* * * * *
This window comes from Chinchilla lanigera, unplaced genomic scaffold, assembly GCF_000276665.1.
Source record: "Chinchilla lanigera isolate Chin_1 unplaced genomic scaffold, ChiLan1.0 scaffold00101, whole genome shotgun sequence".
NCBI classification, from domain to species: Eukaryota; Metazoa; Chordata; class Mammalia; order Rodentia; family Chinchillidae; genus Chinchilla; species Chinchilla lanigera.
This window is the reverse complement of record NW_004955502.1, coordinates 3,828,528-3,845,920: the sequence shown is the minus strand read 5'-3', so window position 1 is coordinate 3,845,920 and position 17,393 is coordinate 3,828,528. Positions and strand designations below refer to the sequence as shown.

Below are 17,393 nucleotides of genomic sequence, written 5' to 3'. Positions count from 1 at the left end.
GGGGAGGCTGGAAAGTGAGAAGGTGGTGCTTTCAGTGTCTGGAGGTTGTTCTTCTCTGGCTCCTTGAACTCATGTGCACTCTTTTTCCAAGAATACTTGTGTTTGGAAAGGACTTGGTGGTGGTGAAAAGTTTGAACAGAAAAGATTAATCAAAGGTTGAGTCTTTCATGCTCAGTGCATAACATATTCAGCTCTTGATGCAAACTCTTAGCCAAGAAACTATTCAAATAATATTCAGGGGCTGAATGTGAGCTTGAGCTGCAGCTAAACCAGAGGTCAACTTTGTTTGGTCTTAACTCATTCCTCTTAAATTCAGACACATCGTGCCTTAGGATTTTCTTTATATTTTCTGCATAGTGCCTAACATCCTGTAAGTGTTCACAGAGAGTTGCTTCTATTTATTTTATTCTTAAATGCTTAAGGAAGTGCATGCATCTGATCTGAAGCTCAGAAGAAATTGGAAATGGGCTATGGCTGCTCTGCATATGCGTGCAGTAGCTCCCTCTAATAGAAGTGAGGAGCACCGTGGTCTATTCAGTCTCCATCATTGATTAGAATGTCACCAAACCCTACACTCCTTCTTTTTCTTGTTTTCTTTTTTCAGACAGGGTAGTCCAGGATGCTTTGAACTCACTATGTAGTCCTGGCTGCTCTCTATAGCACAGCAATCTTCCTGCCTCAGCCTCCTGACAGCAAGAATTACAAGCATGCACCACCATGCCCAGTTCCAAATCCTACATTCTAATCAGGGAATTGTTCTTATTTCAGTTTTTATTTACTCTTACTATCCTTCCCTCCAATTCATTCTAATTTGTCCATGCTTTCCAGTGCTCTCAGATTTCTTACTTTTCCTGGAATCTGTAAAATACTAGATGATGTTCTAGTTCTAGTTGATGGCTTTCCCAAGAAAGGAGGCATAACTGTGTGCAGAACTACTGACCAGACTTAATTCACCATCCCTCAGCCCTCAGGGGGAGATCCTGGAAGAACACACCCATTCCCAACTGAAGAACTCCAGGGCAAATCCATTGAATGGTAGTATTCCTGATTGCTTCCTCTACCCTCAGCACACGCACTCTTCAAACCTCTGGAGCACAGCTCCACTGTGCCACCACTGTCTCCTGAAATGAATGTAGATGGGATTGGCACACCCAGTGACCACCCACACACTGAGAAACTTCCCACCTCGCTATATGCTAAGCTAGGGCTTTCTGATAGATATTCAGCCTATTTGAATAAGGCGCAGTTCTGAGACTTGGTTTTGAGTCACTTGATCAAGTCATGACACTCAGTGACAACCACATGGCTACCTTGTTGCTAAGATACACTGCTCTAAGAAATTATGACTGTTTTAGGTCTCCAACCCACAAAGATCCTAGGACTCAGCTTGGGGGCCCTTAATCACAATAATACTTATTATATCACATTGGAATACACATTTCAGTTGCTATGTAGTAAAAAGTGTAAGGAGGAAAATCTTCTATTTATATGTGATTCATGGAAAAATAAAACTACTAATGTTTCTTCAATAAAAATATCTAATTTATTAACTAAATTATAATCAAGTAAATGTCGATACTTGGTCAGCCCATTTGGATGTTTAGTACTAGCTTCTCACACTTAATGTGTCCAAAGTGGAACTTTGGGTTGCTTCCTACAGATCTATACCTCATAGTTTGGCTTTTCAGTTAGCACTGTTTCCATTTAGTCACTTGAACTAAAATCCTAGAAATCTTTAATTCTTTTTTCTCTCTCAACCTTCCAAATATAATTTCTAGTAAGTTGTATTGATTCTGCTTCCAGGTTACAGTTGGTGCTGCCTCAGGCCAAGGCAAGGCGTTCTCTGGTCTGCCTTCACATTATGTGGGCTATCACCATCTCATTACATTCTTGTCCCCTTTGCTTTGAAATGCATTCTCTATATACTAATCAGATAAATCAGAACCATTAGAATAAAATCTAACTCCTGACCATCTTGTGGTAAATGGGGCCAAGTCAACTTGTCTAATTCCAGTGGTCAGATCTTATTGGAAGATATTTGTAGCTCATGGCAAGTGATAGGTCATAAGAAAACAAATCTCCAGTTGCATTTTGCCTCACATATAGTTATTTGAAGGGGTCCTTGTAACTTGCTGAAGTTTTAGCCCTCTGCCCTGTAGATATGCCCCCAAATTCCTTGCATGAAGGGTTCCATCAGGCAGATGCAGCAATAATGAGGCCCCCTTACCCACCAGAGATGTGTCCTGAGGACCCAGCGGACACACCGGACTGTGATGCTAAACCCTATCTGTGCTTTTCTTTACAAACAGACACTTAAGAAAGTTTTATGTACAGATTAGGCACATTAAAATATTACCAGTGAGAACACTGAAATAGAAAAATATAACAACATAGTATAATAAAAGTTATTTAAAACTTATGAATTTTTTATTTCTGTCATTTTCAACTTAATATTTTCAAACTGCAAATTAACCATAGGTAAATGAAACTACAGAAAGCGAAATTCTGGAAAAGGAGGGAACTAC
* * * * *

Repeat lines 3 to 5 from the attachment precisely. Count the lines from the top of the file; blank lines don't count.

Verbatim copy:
NCBI classification, from domain to species: Eukaryota; Metazoa; Chordata; class Mammalia; order Rodentia; family Chinchillidae; genus Chinchilla; species Chinchilla lanigera.
This window is the reverse complement of record NW_004955502.1, coordinates 3,828,528-3,845,920: the sequence shown is the minus strand read 5'-3', so window position 1 is coordinate 3,845,920 and position 17,393 is coordinate 3,828,528. Positions and strand designations below refer to the sequence as shown.

Below are 17,393 nucleotides of genomic sequence, written 5' to 3'. Positions count from 1 at the left end.